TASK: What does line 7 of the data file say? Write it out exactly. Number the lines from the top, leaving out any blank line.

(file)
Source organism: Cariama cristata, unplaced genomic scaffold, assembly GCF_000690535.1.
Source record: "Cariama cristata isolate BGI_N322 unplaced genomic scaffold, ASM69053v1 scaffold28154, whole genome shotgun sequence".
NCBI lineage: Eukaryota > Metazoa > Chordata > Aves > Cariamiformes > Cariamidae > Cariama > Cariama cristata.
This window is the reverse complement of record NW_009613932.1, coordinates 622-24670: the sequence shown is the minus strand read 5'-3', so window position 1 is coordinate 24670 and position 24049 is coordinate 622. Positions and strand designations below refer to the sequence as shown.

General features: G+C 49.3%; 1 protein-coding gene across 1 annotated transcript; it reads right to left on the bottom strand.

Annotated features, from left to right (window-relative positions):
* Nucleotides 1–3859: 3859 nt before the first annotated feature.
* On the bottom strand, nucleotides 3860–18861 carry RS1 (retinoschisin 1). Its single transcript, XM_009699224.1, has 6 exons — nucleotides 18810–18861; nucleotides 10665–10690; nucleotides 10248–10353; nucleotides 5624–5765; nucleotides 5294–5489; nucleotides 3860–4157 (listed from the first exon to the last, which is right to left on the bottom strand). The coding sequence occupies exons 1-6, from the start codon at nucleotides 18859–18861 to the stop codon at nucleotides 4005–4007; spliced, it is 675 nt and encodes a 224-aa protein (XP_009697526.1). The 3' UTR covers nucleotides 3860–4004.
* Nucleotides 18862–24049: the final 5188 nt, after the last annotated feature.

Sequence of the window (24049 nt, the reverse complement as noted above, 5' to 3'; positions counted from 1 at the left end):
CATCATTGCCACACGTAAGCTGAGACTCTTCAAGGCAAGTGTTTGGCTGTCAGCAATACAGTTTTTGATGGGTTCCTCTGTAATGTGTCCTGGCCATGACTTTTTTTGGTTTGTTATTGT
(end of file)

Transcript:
* Nucleotides 1–3859: 3859 nt before the first annotated feature.